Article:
Three programs apply different strategies to support parents and teachers in improving young, vulnerable children's social-emotional growth and academic learning.
In early childhood, between the ages of 4 and 6, children learn to regulate their own behavior, attention, and emotions largely by watching the adults around them. Those adults (parents, caregivers, teachers) need training and support to raise emotionally healthy children.
A study of three parent- and educator-focused initiatives to support young children are described in this report: Child First, a home-based intervention program begun in Bridgeport, Conn.; the Chicago School Readiness Project and Foundations of Learning; and the Conscious Discipline program of Knox County (Ohio) Heard Start.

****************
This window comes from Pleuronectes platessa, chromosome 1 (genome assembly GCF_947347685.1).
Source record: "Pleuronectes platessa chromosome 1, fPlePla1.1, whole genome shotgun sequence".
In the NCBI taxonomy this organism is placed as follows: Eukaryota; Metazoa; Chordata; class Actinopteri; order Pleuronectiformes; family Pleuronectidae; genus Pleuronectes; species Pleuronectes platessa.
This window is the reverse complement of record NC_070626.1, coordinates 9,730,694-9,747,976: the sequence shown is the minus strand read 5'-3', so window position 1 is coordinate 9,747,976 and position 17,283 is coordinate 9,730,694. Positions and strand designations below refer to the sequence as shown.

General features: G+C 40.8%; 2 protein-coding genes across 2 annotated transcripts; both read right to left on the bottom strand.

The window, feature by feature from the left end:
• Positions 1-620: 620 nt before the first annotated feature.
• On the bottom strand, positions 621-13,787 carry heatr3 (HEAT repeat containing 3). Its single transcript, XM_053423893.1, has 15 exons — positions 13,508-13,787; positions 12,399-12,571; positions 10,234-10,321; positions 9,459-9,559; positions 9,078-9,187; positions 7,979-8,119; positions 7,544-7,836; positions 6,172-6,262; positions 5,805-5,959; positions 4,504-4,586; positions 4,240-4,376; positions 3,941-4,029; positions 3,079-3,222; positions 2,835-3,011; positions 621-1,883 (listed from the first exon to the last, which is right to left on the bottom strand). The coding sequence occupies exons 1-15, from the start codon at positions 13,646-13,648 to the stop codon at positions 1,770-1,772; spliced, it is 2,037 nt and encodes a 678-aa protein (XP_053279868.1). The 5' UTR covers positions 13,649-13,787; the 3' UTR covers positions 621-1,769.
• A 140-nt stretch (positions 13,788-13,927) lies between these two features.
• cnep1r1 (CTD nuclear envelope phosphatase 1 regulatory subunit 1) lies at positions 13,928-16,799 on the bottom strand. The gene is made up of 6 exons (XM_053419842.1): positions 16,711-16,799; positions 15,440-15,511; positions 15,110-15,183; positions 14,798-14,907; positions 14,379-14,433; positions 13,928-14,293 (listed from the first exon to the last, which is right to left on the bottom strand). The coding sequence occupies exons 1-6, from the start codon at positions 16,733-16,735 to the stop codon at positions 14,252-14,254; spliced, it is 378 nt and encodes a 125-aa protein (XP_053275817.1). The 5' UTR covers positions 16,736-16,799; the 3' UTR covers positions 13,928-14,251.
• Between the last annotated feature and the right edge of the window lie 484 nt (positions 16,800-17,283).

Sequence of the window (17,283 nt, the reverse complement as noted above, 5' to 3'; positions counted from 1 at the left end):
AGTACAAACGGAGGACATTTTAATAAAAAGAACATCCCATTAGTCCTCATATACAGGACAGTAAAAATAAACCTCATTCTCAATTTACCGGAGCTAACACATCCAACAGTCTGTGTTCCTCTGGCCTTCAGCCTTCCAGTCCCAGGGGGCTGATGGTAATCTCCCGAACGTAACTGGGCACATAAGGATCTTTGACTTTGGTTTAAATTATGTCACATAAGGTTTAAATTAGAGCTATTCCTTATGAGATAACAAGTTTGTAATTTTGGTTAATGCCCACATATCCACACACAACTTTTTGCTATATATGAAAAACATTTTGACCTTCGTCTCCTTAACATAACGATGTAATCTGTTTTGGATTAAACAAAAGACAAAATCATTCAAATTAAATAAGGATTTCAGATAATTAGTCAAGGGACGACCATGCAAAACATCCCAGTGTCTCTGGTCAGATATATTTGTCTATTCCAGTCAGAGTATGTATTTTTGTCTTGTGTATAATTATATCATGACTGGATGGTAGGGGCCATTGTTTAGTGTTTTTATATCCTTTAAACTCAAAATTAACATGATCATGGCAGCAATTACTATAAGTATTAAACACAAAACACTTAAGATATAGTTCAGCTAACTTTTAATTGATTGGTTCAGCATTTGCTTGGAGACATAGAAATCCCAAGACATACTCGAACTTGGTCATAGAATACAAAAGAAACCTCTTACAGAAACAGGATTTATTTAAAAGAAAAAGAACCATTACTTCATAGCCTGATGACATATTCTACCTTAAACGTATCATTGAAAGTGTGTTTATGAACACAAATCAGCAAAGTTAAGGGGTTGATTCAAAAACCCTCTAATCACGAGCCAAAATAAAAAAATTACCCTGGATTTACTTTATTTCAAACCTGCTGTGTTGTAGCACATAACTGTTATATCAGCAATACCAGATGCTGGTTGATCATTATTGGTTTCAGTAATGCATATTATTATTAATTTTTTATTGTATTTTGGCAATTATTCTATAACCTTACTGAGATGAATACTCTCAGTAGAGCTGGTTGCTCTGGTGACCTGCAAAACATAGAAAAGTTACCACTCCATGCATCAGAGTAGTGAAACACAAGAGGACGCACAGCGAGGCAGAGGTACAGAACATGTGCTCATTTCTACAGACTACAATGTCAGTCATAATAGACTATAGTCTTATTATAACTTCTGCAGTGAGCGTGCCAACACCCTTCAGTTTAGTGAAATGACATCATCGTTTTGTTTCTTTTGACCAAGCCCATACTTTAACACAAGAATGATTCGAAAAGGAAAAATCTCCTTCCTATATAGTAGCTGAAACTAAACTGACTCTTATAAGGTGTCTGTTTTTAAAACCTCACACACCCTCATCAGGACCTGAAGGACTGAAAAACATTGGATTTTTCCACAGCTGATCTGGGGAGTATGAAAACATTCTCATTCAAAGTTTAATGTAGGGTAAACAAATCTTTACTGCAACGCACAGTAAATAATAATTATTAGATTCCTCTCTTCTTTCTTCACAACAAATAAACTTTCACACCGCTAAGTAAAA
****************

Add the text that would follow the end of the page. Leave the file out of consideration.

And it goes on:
These programs used various strategies to help adults support young children by:
Building relationships between home visiting consultants and parents to help parents develop their own capacities to model trust, emotional regulation, and empathy to their young children.
Training teachers how to reduce disruptive behaviors in the classroom by implementing behavior management techniques such as positive reinforcement and praise, and warnings and consequences.
Addressing teachers’ professional and personal stress levels with ways to manage and reduce stress.
- Training teaching staff to use “common language” to manage their thoughts, feelings, and emotions in order to model those skills to children.
About the Program:
These case studies were conducted as part of Robert Wood Johnson Foundation's project: The Rigorous and Regulated Learning Environment: A Community-Based Partnership to Transform Interactions Among Vulnerable Populations in Early Education and Care Settings.